Indian pharmaceutical companies will face tighter scrutiny following an ‘unprecedented’ agreement between US and EU agencies. This does not seem to be worrying industry insiders, however.
The United States Food and Drug Administration (FDA) signed an agreement of mutual recognition with a number of European Union member states in October last year.
This saw the FDA take the unprecedented step of recognising the inspectorates of eight EU countries – Austria, Croatia, France, Italy, Malta, Spain, Sweden, and the United Kingdom – as having ‘the capability, capacity and procedures in place to carry out good manufacturing practice inspections at a level equivalent.’ The European Commission previously recognised the same of the FDA in June.
A major milestone
The European Medicines Agency bills the agreement as ‘a major milestone towards closer cooperation to improve the use of available resources to safeguard quality and safety of medicines.’ What the agreement effectively means that both parties can rely on the other to inspect pharma products in their respective territories without needing to check them themselves. This will allow for the more effective, more focused use of their resources and the reduction of administrative costs. It also allows for the greater sharing of information and greater assurances for the consumer on the quality of drugs.
What the agreement could also mean is increased scrutiny of products coming from India. The country’s pharmaceutical industry has come under fire in recent years after numerous instances of Indian companies failing quality tests, including checks by the FDA. This does not seem to be worrying the leaders of India’s generic industry, however.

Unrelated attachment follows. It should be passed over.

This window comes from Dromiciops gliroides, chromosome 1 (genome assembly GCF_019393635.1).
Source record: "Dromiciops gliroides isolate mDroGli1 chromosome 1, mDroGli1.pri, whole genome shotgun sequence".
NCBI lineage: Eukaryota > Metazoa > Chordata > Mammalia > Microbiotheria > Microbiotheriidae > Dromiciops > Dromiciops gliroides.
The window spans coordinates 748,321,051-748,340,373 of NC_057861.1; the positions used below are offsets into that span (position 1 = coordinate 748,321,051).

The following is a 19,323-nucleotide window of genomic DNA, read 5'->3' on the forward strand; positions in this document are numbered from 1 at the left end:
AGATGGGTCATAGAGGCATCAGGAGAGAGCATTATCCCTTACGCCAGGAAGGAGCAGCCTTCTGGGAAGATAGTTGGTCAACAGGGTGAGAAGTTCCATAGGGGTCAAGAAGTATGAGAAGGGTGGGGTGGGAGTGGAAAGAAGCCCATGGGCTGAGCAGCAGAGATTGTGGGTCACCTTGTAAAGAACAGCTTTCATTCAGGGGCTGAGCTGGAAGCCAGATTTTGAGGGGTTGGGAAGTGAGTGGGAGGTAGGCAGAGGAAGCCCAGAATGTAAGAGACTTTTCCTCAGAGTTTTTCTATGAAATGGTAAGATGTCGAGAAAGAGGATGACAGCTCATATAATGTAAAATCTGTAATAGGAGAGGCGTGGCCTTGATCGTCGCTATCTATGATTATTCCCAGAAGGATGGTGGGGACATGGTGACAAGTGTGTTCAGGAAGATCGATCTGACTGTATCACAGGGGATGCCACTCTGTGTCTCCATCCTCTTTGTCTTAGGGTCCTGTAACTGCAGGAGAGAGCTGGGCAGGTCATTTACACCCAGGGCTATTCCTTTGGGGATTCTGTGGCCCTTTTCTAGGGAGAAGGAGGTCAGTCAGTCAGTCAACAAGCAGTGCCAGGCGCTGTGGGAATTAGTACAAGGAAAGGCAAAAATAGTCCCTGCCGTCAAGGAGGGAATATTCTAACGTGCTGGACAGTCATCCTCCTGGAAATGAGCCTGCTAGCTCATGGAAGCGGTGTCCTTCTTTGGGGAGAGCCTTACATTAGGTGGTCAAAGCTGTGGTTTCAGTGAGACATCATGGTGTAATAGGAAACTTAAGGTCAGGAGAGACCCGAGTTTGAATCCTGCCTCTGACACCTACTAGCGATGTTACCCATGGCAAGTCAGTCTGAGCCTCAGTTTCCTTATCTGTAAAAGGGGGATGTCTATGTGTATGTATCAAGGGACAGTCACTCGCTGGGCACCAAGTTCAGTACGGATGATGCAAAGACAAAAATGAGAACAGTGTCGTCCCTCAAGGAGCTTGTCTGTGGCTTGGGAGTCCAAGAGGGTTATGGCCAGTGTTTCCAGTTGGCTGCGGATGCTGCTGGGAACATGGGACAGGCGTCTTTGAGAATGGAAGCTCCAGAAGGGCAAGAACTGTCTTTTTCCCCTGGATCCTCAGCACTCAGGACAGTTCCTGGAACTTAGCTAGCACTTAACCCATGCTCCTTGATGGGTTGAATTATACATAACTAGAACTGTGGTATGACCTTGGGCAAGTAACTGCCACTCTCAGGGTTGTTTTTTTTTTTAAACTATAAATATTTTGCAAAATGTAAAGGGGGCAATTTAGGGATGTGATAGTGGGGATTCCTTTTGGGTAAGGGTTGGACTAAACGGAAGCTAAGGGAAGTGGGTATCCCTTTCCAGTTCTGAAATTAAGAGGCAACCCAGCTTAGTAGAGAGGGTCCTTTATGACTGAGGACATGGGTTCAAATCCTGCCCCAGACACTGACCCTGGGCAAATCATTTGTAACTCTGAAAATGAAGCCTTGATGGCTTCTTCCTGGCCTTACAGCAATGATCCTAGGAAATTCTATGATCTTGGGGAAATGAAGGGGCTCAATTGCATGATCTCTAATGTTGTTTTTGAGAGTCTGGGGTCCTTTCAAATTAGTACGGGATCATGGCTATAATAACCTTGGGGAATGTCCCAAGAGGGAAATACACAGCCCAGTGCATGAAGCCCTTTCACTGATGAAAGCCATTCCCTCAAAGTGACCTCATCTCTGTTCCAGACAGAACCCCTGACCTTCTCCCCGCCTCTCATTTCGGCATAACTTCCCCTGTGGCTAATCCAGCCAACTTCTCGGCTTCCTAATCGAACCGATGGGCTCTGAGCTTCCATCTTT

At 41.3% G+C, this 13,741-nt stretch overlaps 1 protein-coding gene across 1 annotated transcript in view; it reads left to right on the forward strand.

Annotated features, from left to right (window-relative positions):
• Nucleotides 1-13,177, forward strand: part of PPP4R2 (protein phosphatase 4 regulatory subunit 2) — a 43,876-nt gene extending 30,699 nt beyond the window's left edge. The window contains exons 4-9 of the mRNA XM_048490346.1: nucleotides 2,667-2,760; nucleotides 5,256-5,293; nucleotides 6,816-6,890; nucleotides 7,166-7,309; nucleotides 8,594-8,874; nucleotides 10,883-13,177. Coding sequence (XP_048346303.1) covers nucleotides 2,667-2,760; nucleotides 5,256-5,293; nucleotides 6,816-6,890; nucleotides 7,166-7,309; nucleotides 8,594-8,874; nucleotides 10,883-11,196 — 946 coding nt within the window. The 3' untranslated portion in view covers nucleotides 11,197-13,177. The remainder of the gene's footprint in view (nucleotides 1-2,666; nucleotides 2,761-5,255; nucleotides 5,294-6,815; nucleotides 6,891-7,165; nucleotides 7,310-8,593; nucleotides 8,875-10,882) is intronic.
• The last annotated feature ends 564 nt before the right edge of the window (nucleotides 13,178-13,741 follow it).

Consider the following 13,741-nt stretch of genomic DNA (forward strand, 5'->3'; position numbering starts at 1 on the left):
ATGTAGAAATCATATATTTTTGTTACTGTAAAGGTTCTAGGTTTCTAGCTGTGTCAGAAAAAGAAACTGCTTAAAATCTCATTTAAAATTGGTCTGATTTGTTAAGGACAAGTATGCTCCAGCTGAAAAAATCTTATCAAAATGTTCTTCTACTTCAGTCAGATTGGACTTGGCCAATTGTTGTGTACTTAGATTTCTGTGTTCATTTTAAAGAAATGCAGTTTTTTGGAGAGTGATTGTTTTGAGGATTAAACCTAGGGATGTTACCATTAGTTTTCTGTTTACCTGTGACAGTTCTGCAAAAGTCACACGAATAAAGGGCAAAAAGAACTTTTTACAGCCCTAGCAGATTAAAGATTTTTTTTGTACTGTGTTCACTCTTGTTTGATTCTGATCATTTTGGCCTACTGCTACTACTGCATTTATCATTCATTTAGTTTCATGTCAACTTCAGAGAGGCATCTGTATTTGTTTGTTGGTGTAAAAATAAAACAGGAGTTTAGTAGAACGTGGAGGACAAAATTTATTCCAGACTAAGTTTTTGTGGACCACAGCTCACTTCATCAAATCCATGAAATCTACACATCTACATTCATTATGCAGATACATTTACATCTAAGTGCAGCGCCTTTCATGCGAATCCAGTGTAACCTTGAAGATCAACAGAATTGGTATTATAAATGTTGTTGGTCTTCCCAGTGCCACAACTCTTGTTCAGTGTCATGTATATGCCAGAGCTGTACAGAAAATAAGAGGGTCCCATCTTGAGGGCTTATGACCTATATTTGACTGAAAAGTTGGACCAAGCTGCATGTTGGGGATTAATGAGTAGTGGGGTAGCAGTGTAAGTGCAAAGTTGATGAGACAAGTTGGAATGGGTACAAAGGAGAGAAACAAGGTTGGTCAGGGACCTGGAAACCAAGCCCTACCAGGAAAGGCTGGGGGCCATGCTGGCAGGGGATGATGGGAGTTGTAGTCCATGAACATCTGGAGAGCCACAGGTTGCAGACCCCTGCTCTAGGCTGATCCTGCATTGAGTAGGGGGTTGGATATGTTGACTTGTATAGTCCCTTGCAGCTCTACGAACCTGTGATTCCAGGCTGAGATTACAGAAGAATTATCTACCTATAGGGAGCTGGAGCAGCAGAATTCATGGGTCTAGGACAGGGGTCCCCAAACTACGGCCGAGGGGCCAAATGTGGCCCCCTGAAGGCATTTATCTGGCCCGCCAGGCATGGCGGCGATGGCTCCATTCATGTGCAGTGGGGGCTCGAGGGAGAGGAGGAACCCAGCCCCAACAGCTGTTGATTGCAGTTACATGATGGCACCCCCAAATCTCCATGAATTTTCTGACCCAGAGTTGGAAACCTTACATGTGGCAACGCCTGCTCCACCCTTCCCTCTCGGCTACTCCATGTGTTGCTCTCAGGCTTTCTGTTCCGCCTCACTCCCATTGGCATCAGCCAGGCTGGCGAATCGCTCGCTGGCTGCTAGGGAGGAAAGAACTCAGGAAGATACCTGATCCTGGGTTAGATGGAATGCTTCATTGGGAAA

Of benefit to Indian pharma?
DG Shah, secretary-general of the Indian Pharmaceutical Alliance, thinks more checks could benefit Indian pharma companies in the long run. It could clear backlogs of products waiting for approval by drug inspectors and also lead to further investment by regulatory agencies to upgrade facilities and train personnel. This has been seen in a number of pharma hotspots in India, such as Ahmedabad, Chandigarh, Goa and Hyderabad.
Increased numbers of inspections have additionally been linked with fewer manufacturing violations, suggesting increased scrutiny could lead to greater quality, benefiting consumers of the drugs both in India and abroad. Greater quality will also improve the reputation of Indian pharma worldwide, building on its previous successes and potentially presenting the opportunity to broaden its market.